The SEO team itself can be part of the product, tech or marketing team; the important part is that (a) it should have SEO-focused developers and product managers and (b) the company should work to ensure that the team doesn’t face roadblocks while taking care of the SEO tasks.
Paid marketing requires understanding of various platforms (such as Google, Facebook, YouTube, Instagram, Linkedin, etc.) and the related marketing tools as well as planning (for example, budget planning, allocating spends across different platforms, etc.). Also, one can get instant results (within a few minutes or hours) regarding paid marketing experiments. Unlike paid marketing, SEO requires longer time period to show results and, therefore, more patience. More importantly, organic marketing and SEO requires a different mindset. This mindset demands product DNA and product-first thinking.
Product DNA is important because, ultimately, Google rewards those websites that are loved by users. So product efficacy is the core of organic marketing and SEO. In other words, as far as the organic traffic growth is concerned, a good product wins in the long term.
To imbibe product DNA, one needs to adopt user-centric mindset. As a result, it is important for the product managers (those who are responsible for the overall product roadmap) to start thinking about SEO items as well.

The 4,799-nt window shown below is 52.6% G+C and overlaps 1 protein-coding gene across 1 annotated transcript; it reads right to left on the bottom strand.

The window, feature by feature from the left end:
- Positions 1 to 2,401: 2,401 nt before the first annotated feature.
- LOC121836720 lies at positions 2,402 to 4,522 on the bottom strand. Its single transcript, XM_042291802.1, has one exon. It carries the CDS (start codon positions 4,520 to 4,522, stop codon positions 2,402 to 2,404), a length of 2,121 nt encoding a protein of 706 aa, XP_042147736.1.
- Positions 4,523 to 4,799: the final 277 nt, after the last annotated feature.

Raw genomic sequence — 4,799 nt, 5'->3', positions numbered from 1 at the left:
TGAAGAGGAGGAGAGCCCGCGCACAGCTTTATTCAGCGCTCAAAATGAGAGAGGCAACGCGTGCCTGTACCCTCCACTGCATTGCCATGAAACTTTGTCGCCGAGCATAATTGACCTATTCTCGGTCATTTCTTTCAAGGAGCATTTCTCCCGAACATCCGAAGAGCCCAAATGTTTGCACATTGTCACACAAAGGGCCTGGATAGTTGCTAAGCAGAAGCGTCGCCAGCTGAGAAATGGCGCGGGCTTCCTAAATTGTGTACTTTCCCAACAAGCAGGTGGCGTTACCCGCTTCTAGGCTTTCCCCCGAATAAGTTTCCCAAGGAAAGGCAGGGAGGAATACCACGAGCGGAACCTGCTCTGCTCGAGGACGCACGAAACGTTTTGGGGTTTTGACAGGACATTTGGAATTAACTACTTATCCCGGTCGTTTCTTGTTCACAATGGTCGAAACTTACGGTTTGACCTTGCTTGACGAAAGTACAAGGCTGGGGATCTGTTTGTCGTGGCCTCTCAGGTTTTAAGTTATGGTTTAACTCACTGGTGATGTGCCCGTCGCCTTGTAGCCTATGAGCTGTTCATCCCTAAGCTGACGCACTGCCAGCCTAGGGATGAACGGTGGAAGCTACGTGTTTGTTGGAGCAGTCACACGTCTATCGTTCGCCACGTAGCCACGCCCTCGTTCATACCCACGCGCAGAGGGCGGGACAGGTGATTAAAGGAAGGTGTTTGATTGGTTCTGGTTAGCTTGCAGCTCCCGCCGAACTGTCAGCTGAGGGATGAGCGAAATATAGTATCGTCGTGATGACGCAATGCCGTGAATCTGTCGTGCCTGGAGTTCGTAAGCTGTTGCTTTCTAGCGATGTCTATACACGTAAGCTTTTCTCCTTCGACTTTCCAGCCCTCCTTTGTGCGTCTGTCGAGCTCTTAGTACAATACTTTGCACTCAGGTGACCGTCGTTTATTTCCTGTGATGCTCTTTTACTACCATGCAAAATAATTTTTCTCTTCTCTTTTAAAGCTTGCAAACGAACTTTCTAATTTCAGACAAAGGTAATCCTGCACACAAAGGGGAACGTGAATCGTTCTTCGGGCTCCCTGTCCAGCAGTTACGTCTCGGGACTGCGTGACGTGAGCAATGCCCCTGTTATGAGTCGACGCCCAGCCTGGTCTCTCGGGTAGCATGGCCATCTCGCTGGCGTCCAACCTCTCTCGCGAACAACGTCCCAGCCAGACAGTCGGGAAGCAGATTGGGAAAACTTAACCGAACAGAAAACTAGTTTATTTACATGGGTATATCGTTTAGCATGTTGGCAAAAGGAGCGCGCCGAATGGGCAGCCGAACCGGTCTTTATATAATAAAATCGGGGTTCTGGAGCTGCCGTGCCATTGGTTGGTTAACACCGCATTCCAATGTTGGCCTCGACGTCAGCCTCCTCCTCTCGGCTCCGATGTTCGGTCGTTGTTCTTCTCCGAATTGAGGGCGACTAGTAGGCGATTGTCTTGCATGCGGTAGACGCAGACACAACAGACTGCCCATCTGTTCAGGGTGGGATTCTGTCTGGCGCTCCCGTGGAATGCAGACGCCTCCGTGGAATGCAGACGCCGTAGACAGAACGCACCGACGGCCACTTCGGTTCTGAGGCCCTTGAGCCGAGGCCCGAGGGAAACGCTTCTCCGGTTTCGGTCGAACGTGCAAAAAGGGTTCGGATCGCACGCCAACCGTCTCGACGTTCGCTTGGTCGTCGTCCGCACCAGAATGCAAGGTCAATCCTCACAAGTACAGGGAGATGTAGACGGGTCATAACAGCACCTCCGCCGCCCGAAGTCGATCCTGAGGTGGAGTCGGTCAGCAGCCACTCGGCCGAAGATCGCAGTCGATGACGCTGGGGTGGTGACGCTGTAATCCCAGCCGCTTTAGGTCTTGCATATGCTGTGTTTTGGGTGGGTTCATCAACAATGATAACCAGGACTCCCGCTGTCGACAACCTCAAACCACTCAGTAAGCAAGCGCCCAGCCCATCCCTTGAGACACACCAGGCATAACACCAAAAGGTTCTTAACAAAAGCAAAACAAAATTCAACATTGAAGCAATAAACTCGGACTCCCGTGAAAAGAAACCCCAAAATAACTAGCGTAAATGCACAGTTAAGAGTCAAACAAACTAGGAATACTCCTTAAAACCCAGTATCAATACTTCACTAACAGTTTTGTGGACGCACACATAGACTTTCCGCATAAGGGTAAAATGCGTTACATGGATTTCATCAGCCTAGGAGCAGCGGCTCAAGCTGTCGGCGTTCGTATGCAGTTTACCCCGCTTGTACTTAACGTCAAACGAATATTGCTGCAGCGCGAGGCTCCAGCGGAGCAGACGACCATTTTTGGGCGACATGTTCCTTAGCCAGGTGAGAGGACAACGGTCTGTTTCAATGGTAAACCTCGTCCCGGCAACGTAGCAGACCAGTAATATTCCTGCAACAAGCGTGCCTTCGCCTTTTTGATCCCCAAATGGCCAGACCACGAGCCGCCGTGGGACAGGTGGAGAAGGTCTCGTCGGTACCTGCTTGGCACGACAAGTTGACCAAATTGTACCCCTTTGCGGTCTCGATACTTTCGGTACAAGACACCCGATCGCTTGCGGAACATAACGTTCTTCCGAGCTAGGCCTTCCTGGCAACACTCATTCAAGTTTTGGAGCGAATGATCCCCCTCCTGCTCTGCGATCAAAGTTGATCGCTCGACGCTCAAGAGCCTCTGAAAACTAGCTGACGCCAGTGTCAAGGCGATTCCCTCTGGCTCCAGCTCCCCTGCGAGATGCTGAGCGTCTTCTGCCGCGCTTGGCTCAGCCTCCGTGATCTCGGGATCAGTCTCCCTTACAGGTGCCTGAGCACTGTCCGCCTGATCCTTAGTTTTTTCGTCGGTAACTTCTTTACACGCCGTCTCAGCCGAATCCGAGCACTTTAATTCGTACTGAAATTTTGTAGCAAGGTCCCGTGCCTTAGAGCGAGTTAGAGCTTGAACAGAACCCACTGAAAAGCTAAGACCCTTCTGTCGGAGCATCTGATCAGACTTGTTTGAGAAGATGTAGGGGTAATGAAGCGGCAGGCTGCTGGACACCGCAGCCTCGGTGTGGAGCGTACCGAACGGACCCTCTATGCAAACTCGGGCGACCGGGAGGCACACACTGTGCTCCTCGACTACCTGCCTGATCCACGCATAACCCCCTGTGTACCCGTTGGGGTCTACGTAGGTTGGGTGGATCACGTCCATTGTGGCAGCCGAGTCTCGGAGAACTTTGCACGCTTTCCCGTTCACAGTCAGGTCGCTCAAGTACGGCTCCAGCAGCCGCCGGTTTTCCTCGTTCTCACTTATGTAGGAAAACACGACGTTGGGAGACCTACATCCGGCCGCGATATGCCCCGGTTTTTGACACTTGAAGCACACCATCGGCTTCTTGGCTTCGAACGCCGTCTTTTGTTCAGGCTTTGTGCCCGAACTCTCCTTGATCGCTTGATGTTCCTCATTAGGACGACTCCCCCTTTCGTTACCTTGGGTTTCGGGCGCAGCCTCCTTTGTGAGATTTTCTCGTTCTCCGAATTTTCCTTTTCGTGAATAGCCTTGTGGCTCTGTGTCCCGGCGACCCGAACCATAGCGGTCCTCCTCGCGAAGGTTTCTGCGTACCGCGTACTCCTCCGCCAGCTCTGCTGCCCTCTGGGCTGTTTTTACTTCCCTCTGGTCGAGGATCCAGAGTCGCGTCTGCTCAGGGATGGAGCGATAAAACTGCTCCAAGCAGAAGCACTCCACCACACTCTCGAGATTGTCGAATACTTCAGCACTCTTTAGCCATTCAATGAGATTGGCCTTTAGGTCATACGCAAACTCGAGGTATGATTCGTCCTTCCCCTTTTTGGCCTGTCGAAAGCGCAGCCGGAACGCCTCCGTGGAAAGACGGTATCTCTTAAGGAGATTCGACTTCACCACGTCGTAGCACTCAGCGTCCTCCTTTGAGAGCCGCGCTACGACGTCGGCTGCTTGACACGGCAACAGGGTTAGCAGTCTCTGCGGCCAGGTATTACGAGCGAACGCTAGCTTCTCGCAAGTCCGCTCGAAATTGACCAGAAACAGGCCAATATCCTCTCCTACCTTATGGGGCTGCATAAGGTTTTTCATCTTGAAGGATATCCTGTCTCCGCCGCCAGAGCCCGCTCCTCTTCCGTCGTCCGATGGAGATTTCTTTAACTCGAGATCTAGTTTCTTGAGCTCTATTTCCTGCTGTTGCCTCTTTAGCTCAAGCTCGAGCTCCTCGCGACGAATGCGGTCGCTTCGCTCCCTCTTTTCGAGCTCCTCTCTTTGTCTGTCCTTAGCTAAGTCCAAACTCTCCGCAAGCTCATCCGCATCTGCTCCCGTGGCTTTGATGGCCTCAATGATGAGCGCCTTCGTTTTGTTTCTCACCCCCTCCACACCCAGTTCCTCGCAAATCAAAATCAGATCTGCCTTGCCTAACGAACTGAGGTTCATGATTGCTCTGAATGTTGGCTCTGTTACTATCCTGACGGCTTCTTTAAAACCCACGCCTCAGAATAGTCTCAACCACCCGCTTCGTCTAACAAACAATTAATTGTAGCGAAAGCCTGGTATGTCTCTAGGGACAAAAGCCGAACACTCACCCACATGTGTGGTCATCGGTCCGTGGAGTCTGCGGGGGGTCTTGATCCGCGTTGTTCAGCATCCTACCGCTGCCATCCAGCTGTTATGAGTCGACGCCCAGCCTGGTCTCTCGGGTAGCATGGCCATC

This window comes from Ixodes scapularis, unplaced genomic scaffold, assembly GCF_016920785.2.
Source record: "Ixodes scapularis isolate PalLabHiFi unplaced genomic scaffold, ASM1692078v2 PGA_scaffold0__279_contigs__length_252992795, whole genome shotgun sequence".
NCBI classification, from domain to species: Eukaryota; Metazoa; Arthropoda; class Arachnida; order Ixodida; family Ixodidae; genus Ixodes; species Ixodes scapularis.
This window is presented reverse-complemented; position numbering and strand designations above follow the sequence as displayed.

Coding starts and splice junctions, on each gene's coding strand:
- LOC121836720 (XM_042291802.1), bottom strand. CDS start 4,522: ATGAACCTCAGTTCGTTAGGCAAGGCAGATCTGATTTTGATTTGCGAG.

To avoid the conflicts and to ensure that the SEO does not get Cinderella treatment within the organization, Ravi said that we must treat Google Bot as a user persona!
Why is this important? Ravi said, “imagine who would be the most frequent visitor of your just-recently-launched site? It is going to be Google Bot!” Therefore, one needs to take care of the Google Bot by presenting it with the right site structure, making the site easy to crawl and index, ensuring fast response time with high download rates, etc. If Google Bot finds the site friendly, it would rank the site higher and, therefore, tell the whole world about it and generate a lot of referral traffic!
At the later stages, when the site starts generating good traffic (direct and otherwise) and the product / platform has evolved, then the Google Bot user persona should be considered along with other user personas. At this stage, high quality product (that serves the end-users’ needs) is the most important. If the product quality is high and the end users like the product, Google Bot persona also ends up “liking” the product — even if you do a few mistakes. In other words, one can naturally start treating Google as a channel at this stage and focus on prioritizing user-specific activities (instead of resorting to SEO hacks to rank higher in Google results).
Treating Google Bot as a user persona can ensure that the team views SEO empathetically and applies user-centric mindset to SEO activities as well. It becomes easier to align different features and to consider SEO activities as part of the product and tech roadmaps. As a result, product/tech roadmap conflicts get sorted out.